Let’s talk Melanie Martinez. I was aware of the eclectic singer-songwriter in 2014, but hadn’t noticed she recently waded into the #metoo and body image discussions on recent “K-12” focus track “Strawberry Shortcake.” To be fair, I seemed to be alone in my appreciation of Melanie when I first wrote about her. I got the impression that I was way-off-the-mark in my early prediction, that she’d be a cool artist to watch. Fair comment, she is extremely avant-garde in the way that you’ll ever love, love, love what she does or not. Regardless, speaking out on important social issues which Melanie does so openly on “Strawberry Shortcake” is not something we can ignore, for a moment more.
The pastel-coloured world she has continually developed for her creations evokes softness, sensitivity and femininity. Her, lyrics are painted in darker strokes and reveal the not so comfortable topics which pop songs usually avoid. Within her sophomore album, “K-12” Martinez addresses the struggle to find a place to belong. This is a fully-fledged concept piece, being that she wrote and directed a 90-minute movie to run alongside it. A massively spectacular undertaking which appeals in the same whimsically unconventional as Bernard Couture’s cinematography on “A Series Of Unfortunate Events” or any, one of Tim Burton’s interesting, edgy movies.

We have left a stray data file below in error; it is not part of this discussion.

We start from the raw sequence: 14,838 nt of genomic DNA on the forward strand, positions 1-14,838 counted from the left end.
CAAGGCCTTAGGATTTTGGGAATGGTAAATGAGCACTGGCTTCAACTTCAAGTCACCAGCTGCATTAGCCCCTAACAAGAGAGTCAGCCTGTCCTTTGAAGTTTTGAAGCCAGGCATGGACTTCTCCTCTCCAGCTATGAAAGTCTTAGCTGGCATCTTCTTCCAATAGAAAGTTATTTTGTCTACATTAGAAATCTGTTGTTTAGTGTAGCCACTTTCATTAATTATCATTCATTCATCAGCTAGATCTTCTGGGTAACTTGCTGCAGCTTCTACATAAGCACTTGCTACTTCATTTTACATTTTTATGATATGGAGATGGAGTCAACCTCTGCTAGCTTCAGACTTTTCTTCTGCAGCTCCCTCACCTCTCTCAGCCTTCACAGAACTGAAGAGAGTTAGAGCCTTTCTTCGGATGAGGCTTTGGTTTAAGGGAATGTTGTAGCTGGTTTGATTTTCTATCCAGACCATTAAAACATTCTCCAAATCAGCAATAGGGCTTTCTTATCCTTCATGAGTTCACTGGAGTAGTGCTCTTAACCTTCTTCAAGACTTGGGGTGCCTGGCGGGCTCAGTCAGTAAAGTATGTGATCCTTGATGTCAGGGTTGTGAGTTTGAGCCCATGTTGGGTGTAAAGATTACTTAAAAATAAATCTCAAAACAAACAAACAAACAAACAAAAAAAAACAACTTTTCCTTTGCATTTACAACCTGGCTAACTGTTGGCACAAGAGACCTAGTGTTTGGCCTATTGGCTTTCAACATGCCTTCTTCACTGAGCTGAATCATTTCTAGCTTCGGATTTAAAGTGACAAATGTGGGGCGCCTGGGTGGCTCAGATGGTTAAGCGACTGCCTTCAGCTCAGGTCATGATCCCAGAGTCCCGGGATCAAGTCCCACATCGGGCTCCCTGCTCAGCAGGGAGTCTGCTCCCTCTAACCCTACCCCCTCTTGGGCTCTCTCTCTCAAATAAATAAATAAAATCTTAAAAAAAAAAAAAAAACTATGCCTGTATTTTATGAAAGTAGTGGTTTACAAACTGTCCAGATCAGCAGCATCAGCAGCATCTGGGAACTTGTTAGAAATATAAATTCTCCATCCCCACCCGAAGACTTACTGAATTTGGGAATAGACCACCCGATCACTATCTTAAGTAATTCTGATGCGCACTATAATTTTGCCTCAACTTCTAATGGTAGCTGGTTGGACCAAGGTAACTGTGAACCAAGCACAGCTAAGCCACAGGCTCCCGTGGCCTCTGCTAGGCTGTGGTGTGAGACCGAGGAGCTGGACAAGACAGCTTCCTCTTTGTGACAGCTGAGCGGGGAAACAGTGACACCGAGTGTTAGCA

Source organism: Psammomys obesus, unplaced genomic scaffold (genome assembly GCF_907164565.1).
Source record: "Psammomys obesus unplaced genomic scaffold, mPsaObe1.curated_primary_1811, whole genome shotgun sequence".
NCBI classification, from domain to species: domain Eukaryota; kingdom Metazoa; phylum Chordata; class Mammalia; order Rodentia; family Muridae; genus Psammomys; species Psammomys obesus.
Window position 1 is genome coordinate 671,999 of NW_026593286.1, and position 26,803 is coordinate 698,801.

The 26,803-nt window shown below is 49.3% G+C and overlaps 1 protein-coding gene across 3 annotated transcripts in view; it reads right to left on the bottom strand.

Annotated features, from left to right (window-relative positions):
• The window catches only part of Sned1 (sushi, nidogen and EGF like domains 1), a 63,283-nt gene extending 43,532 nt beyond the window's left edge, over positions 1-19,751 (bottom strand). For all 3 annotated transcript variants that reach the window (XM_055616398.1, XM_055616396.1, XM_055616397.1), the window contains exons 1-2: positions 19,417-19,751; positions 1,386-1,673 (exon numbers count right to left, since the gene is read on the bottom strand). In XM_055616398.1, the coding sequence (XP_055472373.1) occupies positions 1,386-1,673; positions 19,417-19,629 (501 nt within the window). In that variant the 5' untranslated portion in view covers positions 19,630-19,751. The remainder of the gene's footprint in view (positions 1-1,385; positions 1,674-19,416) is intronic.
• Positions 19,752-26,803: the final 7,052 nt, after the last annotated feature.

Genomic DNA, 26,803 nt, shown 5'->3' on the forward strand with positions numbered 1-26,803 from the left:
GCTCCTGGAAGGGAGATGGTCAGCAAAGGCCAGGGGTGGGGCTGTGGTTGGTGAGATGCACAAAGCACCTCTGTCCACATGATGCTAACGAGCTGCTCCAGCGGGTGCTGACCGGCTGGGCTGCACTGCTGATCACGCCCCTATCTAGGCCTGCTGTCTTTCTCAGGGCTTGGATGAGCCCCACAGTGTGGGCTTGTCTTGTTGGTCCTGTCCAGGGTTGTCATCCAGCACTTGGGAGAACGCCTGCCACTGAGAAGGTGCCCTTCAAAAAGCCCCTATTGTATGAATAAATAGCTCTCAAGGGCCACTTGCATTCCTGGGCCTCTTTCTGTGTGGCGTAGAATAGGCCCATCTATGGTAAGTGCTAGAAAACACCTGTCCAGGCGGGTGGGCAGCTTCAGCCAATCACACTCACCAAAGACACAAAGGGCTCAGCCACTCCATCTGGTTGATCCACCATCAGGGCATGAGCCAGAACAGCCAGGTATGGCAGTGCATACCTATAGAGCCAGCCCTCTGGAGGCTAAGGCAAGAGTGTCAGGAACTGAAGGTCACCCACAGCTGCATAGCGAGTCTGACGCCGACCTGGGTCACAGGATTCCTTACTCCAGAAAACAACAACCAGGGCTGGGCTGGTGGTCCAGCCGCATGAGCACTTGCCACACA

In her sweet, doll-like voice Martinez uses the sugary guise of “Strawberry Shortcake” to discuss body dysmorphia and as a way to better educate about the sexualization of women for the way they choose to dress and their physical appearance. The song is not as cute as the title alludes it to be. Covers potent, truths about sexism and sexual harassment. Feeling this track was too important to be left in the last few music release days of 2019, we’ve brought it forward into 2020. The discussion around these topics is as relevant today as they’ve been during the last few years. “Strawberry Shortcake” inspires change. We applaud.